Borobudur: Indonesia’s sublime Buddhist hike

Resembling a step pyramid assembled from two million blocks of stone, Borobudur is the world’s largest Buddhist temple and one of Indonesia’s major landmarks. With three circular and six square platforms and a central dome on top, its scale is overwhelming. It’s decorated with over 2 500 relief panels and 504 statues while the dome is adorned by 72 Buddhas, which are placed inside stupas – the bell-shaped enclosures, meaning “heap” in Sanskrit, that give Borobudur its iconic look.

Architecturally, Borobudur was conceived as a Buddhist vision of the cosmos. Viewed from above, its overall plan is that of a mandala – a mystic Buddhist symbol of the universe, combining the square as earth and the circle as heaven. This is a practical representation of the cosmos used for meditation and it’s where the richest understanding of the monument occurs: Buddhist pilgrims tread a path from the everyday towards a contemplation of nirvana at the monument’s crowning stupa.

At Borobudur, theology and geometry instruct Buddhist pilgrims towards the ultimate goal of enlightenment. Devotees ascend the site clockwise along its open-air walkways towards its uppermost level. Meticulously carved relief sculptures illustrate a physical and spiritual journey that guides pilgrims progressively towards higher states of consciousness. The passage isn’t unlike contemplation of the Passion of Christ through the Stations of the Cross towards Mount Calvary in Christianity.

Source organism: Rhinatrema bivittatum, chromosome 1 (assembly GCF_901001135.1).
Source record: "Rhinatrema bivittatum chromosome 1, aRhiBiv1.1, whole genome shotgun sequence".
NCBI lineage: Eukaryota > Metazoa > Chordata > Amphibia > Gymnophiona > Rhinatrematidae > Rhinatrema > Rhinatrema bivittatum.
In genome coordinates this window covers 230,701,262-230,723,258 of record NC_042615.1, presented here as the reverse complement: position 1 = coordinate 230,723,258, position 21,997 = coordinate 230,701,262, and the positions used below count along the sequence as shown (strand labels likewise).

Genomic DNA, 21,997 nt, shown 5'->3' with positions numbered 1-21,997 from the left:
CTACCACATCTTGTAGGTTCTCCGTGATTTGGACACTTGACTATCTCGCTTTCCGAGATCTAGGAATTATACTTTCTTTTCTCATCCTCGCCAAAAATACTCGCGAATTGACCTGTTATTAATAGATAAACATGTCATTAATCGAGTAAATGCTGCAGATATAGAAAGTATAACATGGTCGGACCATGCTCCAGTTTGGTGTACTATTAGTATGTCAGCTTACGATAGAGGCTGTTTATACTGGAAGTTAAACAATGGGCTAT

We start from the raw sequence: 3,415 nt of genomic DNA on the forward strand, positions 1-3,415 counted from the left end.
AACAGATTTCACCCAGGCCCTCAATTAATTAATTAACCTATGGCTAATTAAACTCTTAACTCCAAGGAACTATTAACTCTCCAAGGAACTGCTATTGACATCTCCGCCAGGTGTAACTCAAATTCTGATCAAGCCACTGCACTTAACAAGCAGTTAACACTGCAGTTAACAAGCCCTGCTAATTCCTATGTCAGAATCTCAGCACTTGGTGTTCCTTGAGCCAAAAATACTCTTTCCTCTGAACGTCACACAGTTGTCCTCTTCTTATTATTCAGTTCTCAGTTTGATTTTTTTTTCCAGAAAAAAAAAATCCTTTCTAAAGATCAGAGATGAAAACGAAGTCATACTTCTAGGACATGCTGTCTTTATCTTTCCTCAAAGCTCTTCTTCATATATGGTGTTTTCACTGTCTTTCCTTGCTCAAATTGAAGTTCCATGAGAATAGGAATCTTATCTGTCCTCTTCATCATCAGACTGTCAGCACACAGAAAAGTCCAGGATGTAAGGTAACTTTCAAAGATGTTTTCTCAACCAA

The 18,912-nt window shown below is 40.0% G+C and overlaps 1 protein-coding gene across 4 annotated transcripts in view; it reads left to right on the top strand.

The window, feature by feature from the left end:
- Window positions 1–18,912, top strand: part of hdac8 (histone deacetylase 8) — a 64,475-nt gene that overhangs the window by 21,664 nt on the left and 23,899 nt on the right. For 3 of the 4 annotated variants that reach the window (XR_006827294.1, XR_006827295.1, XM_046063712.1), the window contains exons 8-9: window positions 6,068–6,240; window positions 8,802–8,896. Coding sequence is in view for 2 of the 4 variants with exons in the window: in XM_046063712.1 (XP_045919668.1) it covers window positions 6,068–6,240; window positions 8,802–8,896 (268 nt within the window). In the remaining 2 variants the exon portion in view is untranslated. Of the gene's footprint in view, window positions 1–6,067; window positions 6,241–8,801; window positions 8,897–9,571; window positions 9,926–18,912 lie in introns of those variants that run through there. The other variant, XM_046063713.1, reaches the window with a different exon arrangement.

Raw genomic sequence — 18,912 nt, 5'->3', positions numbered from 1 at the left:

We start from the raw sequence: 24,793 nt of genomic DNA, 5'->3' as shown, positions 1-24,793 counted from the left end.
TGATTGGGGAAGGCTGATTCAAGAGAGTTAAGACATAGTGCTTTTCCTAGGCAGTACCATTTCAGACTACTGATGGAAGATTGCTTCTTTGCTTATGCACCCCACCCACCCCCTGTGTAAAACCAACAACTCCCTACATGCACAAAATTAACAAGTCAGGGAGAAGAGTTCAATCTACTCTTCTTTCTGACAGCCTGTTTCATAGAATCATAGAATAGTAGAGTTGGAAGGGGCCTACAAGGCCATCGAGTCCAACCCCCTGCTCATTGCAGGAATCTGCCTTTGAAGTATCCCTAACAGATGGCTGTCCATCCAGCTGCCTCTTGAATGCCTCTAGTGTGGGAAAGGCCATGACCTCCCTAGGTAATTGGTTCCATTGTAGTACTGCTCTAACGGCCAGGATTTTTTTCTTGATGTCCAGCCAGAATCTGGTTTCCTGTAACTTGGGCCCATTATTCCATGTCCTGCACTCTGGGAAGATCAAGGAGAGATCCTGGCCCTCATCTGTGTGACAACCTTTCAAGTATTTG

The temple was built during the 8th and 9th centuries but fell into disuse one hundred years after its completion when, for still unknown reasons, the rulers of Java moved to another part of the island. It was buried under volcanic ash from about 1000 AD and overgrown with vegetation until discovered in 1814 by Thomas Stamford Raffles, then the governor of the Dutch East Indies. Dutch archaeologists restored the site in 1907-1911 and its second restoration was completed by 1983.

The impressively restored temple feels most special at sunrise, which is when I made it to the top. By all accounts, including my own, the idea of moving from the darkness into the light is the final element of the experience of Borobudur. Whatever one’s beliefs, the view from the summit, especially on a humid day when mist rises from the surrounding paddy fields, is sublime. Set inside a tropical forest, the temple is as much a monument to the Javanese nature as it is to Buddhist doctrine.